The Ink Link is an ongoing project at CN&CO that showcases tattoos in the workplace. One of the great things about a tattoo is it goes against the commonly-held viewpoint that “what you see is what you get”. There’s a misguided belief in certain quarters that in order to be a working professional, it is categorically impossible to have a tattoo… because how can someone with a tattoo be a professional? We are putting paid to that perception through the stories showcased in the Ink Link. This month we feature Danilo Biccari, an engineer turned traveller turned barber.
There is nothing quite like having two Italian families next door to each other in one of the most beautiful places on earth, Plettenberg Bay. The Cavalieri’s and the Biccari’s have spent their Decembers making memories that will last a lifetime. New year’s eve 2018/2019 is definitely one to remember. It really was a big fat Italian New Years with the two families counting down, drinking champagne and eating dessert. The first 2019 topic of conversation between myself and Danilo was of course, tattoos. Here is what Danilo had to say!
C: Can you tell everyone a little bit about yourself?
D: I’m a 30 year old engineer turned traveller turned barber. Open mind, free spirit, gentle soul.
C: How many tattoos do you currently have?
C: Have your tattoos ever compromised your career in any way?
C: Can you tell me about how your tattoo journey began?
D: I got my first when I was 25. I had wanted one for a while, but was not quite sure what to get. One day, after looking hard, I found a quote that resonated with me – one that I didn’t see myself ever disagree with the sentiment of. That was that.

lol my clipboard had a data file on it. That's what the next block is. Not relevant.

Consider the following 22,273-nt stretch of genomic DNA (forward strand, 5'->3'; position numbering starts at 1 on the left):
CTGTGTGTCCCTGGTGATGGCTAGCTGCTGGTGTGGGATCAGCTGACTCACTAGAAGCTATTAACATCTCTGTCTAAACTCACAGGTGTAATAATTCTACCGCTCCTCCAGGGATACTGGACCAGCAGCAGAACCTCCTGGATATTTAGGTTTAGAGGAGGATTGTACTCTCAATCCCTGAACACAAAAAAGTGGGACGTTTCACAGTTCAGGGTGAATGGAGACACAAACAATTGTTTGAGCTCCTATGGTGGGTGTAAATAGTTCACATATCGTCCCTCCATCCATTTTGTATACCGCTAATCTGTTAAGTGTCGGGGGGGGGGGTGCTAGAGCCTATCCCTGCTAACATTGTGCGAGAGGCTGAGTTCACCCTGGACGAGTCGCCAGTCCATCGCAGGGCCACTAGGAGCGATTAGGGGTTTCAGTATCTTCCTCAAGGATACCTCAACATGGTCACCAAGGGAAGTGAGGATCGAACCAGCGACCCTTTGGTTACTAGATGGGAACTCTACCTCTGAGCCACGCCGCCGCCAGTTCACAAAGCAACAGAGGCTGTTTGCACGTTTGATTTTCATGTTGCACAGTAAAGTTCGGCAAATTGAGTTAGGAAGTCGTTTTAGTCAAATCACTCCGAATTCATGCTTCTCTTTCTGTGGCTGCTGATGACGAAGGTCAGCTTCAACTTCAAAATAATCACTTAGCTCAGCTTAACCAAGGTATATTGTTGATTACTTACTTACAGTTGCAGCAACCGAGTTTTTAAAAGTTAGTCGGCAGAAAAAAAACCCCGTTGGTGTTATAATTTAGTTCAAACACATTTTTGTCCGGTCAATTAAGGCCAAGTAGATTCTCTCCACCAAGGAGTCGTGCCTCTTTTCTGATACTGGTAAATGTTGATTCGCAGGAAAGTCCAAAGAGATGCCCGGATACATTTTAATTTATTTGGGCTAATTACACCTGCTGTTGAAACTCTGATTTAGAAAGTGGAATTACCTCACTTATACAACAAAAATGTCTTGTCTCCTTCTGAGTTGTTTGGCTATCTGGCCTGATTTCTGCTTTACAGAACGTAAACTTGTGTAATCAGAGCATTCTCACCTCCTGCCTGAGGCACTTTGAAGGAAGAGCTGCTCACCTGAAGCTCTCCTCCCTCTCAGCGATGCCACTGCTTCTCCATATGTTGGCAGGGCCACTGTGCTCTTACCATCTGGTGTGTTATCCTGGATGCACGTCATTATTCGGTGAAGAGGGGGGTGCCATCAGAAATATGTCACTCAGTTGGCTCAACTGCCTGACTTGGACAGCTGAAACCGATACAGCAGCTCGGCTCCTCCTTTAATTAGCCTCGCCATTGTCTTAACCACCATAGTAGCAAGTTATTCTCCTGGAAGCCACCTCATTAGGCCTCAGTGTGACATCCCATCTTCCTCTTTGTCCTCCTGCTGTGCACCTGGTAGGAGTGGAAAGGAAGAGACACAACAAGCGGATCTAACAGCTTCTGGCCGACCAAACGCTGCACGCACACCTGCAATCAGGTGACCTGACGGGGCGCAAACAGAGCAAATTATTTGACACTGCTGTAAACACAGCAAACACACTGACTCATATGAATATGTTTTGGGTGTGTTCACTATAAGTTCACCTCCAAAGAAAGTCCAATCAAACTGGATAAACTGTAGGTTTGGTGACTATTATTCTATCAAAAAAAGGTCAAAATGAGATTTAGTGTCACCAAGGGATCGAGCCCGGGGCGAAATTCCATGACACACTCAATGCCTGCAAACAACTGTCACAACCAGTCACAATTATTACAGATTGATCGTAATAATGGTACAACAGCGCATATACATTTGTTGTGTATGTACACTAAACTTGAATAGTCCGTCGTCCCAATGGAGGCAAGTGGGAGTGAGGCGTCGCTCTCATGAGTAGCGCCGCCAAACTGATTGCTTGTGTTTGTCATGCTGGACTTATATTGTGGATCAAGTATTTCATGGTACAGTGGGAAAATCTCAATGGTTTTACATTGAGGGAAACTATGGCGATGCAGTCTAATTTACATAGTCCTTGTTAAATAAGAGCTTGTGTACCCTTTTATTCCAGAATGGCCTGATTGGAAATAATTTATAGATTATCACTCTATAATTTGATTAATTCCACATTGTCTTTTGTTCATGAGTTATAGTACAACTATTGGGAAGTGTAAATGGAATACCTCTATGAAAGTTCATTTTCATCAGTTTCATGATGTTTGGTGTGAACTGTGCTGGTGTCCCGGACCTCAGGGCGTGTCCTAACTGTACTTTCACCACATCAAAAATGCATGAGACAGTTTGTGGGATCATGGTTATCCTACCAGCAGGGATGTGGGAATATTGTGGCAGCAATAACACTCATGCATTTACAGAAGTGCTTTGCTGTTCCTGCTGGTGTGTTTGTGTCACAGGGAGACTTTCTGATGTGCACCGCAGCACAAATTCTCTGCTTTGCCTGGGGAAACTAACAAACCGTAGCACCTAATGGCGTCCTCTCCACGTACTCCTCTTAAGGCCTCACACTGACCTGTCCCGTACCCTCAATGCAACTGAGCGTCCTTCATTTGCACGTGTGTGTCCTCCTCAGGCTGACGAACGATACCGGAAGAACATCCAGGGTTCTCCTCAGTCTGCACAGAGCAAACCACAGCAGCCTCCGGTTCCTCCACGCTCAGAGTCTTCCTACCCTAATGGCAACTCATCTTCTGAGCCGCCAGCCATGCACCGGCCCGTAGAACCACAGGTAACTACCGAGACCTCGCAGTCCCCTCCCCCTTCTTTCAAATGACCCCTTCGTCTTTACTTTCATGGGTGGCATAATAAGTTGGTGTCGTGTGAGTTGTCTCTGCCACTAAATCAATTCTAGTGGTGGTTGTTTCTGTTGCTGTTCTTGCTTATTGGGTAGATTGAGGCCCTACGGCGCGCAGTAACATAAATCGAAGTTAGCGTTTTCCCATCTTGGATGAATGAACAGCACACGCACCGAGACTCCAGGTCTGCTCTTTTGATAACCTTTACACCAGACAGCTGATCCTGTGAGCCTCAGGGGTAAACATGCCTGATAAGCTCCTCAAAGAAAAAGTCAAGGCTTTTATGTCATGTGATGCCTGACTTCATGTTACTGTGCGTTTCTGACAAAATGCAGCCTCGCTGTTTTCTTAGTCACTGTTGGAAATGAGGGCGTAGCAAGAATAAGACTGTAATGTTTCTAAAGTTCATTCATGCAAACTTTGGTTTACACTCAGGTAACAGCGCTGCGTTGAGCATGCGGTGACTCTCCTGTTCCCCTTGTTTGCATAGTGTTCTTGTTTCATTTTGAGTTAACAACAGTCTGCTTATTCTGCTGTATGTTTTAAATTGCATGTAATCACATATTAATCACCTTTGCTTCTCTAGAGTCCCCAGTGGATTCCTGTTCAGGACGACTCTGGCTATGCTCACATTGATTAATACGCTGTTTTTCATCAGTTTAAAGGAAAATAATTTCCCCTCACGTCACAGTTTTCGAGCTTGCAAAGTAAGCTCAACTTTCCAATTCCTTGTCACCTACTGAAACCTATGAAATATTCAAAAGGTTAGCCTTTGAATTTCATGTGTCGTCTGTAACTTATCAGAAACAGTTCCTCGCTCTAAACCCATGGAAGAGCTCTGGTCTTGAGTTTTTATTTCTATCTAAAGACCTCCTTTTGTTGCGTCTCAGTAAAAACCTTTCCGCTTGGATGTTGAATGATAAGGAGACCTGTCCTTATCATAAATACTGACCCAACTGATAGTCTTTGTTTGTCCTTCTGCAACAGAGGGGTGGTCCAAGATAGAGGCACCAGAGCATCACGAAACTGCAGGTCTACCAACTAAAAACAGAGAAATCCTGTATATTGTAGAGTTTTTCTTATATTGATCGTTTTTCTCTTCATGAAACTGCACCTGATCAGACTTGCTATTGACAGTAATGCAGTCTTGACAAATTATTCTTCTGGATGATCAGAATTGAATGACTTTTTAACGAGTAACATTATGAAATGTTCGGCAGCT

C: How do your tattoos speak to your lifestyle/work/personal brand?
D: I suppose they display a level of mild rebelliousness, which in a way is what I have done with my career. But they’re semi-rebellious only because of current societal norms – which actually seem to be changing pretty quickly.
C: How do you choose the themes for your tattoos, if there are any?
D: There isn’t really a theme to my choices. I do however feel that they either represent facets of my values, values that I aspire to, or symbols of my life’s story so far. That’s probably the theme or modus operandi that will continue to guide my tattoo decisions going forward.
C: Is there any tattoo that you regret getting?
C: What is your favourite tattoo so far?
D: Can’t say, they’re all my babies.
C: I know this is normally a secret, but do you have any upcoming tattoos planned and if so, what are they?
D: Indeed. I’m not 100% sure yet, but at the moment I’m considering the somewhat cliché yin-yang Taoist symbol. It has a particular interpretation (there are many) that I think is important and useful to remind yourself of – the never-ending possibility of transformation. Stay humble and grateful, things can change. Find the lesson and potential in every misfortune, things can change.
“Just when things seem secure, the unknown can loom, unexpectedly and large. Conversely, just when everything seems lost, new order can emerge from the chaos.” – Jordan Peterson